Speaking of Death Row, I remember E-40 being in the video for Dr. Dre & 2Pac’s “California Love” video.  Were you a part of that as well?

What’s funny about that is that I was in L.A. with Laylaw right before ‘Pac got out of jail and recorded his verse for “California Love”.  Laylaw was the producer of “California Love”.  When I was with the Luniz doing the “I Got 5 On It” remix video, we shot it in LA and that’s when I had hooked up with him.  We kicked it that whole day at the video shoot.  He told me the next time I come to LA to hit him up and I could stay with him instead of at a hotel.  A few weeks later I fly down, Laylaw picks me up and we go from the airport running around town before getting to his house.  He lived in LA up in Baldwin Hills at this cul-de-sac, and I would have sworn I been to the house or seen his house before.  The house ended up being the same house that was featured in Ice Cube’s “It Was A Good Day” video.  But we were chopping it up talking about Eazy-E, the N.W.A movie, but not the movie that just came out, just talking about an NWA movie because they had a script for one way back then, too.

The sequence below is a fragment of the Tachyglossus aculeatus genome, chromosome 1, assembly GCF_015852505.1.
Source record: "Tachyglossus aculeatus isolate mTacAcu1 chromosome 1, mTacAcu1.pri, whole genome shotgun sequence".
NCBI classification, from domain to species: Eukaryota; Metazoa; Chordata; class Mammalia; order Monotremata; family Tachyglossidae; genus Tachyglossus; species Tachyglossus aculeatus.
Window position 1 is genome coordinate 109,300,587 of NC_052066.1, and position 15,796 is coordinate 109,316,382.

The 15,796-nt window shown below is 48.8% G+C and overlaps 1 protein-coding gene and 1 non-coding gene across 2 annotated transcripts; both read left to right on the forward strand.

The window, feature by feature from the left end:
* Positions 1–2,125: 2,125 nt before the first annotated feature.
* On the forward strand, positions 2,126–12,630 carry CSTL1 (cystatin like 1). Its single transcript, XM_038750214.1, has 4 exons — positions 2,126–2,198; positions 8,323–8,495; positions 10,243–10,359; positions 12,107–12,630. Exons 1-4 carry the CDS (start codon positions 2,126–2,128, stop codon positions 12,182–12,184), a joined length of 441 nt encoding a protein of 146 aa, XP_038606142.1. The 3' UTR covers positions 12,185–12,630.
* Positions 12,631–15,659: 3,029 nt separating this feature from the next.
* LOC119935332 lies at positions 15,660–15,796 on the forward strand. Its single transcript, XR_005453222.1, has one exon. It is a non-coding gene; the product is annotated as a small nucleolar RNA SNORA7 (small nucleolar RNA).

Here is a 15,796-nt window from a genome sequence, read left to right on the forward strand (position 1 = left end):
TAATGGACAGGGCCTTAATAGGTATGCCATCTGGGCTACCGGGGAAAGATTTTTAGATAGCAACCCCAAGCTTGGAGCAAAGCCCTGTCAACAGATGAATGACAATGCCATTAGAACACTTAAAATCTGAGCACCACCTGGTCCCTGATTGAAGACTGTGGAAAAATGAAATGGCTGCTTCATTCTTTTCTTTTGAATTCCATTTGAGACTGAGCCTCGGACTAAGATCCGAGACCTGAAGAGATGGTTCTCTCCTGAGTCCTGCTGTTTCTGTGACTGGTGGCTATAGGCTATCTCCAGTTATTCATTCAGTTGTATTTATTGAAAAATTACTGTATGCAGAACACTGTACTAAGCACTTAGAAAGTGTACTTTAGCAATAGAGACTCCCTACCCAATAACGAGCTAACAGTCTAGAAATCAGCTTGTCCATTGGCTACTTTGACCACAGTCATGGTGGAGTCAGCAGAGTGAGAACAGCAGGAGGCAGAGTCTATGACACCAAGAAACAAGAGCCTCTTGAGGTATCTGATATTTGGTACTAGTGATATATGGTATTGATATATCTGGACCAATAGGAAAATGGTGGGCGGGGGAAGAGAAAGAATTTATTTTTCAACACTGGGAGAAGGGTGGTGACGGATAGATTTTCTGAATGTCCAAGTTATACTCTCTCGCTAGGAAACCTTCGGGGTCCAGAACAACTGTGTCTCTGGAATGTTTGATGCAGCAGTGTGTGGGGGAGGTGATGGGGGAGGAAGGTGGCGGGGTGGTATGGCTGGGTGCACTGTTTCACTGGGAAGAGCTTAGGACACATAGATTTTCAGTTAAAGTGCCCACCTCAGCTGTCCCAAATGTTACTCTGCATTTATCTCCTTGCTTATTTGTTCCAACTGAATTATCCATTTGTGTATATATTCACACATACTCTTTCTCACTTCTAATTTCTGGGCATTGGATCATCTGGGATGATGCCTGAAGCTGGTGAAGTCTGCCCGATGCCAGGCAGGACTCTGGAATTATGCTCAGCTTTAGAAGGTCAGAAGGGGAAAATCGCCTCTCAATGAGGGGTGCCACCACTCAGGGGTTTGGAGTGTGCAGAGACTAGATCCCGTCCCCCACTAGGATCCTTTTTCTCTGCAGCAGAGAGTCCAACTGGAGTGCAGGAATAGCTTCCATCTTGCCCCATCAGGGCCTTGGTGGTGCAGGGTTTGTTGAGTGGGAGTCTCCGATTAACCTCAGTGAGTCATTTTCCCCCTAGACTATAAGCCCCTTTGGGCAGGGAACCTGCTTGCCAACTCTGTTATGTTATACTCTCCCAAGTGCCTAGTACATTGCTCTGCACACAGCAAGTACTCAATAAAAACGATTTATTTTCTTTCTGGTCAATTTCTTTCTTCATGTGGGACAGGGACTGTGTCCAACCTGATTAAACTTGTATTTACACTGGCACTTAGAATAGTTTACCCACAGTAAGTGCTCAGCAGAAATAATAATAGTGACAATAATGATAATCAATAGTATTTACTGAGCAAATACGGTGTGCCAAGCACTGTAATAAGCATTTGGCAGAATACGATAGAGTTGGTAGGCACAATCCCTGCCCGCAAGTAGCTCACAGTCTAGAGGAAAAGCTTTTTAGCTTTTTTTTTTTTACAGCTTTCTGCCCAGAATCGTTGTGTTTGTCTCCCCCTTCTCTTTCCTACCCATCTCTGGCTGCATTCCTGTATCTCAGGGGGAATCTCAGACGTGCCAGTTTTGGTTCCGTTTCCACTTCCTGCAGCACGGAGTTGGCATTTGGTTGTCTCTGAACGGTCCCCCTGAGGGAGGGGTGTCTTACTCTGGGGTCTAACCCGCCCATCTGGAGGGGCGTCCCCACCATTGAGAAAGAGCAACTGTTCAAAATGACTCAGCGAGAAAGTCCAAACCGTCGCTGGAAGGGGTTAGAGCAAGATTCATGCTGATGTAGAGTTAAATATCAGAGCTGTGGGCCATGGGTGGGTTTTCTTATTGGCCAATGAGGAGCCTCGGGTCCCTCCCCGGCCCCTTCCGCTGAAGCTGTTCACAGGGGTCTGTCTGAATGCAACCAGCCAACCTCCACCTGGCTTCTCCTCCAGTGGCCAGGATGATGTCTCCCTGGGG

The next morning, he takes me with him on this errand he’s making and he plays me a song.  He tells me it’s his boy Barney Rubble on the track he produced, which was actually the reference track to the remix version to “California Love”.  We get out to Malibu and pull up this huge house, we walk in, go out back to the pool, and Dr. Dre walks out.  Laylaw asks Dre if he knows who I am and Dre just kind of looks at me for a few seconds, and then him and Laylaw both say, “I wanna be saved” [laughs].  Dre says he has something he wants me to hear, so we go into this room that had a big million-dollar SSL board, and says, “this my new single I’m thinking about dropping”, he pushes play and “California Love” comes on.  Mind you, his is before anybody heard it, before ‘Pac was out of jail to record to it, and it was knocking like it was.  The whole song was initially just Dr. Dre and Roger Troutman.  There was a video playing of Roger Troutman doing his part in the song.  Dr. Dre asked me what I thought and I told him I thought it was a hit record, but not like I needed to tell him that [laughs].